Brilliant! Keep up the detective work. It is really great to see science being done. So much of what we do in brewing is simply copying what others before us have done. In the case of malting, we are often copying an industrial process, while the traditional process (which may work better at home) has been lost, or nearly-lost in this case. Will look forward to more results!

     
    • jfdyment

      February 12, 2017 at 5:56 pm

      Thanks Graham, I was kind of hoping there wasn’t a difference so that I wouldn’t have to spend the three weeks malting each batch from now on!

       
  3. Demy

    February 12, 2017 at 9:50 pm

    Compliments! I also run my barley gapless air: temperature 10 ° C water – germination 15 ° C. white tips appeared only after two days, slightly slower germination until acrospire 3/4, after germination seems to be very slow . I sprayed lightly (like you) ‘s barley because the roots have become dark. I taste always my malt, this time (after drying) seems to be sweeter. These are typical things that create confusion in my mind (and in those of us who seek to understand the mechanisms ….)

     
  4. Christopher

    February 13, 2017 at 3:08 pm

    Nice job, Detective Francois!

     
  5. Arman

    August 7, 2017 at 7:39 am

    Hey Francois, anxiously awaiting your article on how the unaerated malt turned out when you brewed with it. Could you give us a sneak preview?

     
    • jfdyment

      August 7, 2017 at 3:26 pm

      Hi Arman, I’ve put off posting about this because the experiment was somewhat flawed but I’ll post it soon. The reason being is that to get the best malt with aeration you need those warmer temperatures 15-17C whereas to get the best malt without aeration you need temperatures in the 10-12 range. Since I malted these at the same low temperatures I was comparing a poorly made aerated malt to a well made un-aerated malt. The aerated malt at these low temperatures does not develop the enzymes that it would at higher temperatures in the short time it takes to germinate. But the un-aerated malt grows slower and develops these over the longer germination period. So I was comparing apples to oranges in a sense. Couple that with a disastrous brew-day (the aerated took a long time to convert because of the lack of enzyme development) and there was just too many variables. The end result in a nutshell, the un-aerated malt tastes awesome, really malty, you can taste the difference between the two beers. I’m going to do this experiment again for sure but with improvements, better yeast etc.. Thanks for writing! I’ll get on it as soon as I can. Cheers! Francois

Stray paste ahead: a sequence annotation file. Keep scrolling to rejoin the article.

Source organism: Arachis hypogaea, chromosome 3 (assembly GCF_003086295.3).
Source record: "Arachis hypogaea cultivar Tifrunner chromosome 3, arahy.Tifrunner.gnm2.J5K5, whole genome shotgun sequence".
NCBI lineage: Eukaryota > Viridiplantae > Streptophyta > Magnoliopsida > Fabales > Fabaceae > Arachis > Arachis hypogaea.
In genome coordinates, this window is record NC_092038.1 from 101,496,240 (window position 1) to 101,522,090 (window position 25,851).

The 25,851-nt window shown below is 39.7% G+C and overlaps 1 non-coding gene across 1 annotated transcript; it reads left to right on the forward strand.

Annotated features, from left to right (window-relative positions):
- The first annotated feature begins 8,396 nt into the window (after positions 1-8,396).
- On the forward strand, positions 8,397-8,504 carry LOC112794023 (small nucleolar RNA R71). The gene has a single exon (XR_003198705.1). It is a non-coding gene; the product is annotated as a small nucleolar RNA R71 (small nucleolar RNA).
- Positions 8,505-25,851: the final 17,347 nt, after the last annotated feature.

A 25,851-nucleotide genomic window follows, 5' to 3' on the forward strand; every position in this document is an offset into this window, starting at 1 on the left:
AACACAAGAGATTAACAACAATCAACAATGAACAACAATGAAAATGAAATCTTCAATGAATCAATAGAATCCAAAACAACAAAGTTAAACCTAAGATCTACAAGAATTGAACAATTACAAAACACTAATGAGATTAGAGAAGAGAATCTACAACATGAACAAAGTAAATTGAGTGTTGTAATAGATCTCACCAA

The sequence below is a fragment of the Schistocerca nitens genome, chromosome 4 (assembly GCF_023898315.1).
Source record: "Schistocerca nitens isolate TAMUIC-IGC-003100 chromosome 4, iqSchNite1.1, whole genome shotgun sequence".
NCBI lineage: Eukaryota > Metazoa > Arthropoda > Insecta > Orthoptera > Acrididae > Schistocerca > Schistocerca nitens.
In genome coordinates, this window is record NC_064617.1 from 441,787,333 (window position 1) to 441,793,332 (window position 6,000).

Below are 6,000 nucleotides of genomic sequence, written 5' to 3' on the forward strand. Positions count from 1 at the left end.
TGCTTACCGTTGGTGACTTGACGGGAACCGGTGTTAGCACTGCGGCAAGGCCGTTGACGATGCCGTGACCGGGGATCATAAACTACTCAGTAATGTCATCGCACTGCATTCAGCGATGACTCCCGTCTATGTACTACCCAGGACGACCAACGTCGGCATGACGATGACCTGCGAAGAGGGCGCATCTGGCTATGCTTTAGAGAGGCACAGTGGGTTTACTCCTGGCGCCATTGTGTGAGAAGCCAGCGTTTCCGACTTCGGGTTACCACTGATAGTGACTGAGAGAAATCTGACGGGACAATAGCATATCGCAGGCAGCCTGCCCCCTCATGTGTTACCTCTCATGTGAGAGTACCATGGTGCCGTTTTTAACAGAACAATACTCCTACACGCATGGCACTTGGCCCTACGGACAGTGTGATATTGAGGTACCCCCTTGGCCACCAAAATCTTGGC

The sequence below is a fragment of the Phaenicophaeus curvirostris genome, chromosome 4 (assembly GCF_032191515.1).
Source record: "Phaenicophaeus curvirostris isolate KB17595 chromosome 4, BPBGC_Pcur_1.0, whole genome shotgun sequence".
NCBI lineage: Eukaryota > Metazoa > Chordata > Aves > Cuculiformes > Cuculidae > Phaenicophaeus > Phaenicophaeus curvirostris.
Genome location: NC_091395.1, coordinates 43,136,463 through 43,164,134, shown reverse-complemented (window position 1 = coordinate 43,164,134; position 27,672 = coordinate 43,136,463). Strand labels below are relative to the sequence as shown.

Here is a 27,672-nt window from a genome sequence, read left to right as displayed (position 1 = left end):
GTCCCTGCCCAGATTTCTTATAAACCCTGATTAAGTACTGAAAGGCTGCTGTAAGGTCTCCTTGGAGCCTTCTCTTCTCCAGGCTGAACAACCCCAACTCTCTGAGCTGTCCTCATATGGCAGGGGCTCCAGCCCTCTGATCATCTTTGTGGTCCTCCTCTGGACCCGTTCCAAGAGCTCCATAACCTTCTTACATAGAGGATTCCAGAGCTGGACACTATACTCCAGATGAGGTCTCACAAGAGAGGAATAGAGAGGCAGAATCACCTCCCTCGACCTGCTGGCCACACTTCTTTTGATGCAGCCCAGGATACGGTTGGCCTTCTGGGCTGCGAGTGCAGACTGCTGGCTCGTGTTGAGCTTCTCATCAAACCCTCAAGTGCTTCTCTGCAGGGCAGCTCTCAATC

• Graham Anderson

        August 8, 2017 at 5:28 pm

        This is a very exciting nugget of information. Where do you think the extra maltiness of the un-aerated malt is coming from? Perhaps extra-thorough modification? How long of an un-aerated soak at 10C was required?

        Looking forward to trying your rediscovered method! If all commercial maltsters perform aerated soaks, then this is something fundamentally different we can do at home. For many brewers, it may be what they need to try malting for the first time.

         
  6. jfdyment

    August 9, 2017 at 1:48 am

    Hi Graham, one theory, which makes a lot of sense is that when using an un-aerated steep the grain absorbs water more thoroughly because it doesn’t chit. Often as I’m sure you have noticed when steeping with aeration the grain chits before being fully steeped. Water then gets absorbed at a faster rate through the germ or embryo and does not fully saturate the endosperm as evenly as the un-aerated steep would. I noticed with the un-aerated steep that chitting doesn’t even start until day 2-3 of germination. I think I did a 72 hour steep changing the water once. I think it is something worth trying and also something a craft maltster could market as something unique but sometimes I think I’m just bent on trying to make my life as difficult as possible. Cheers!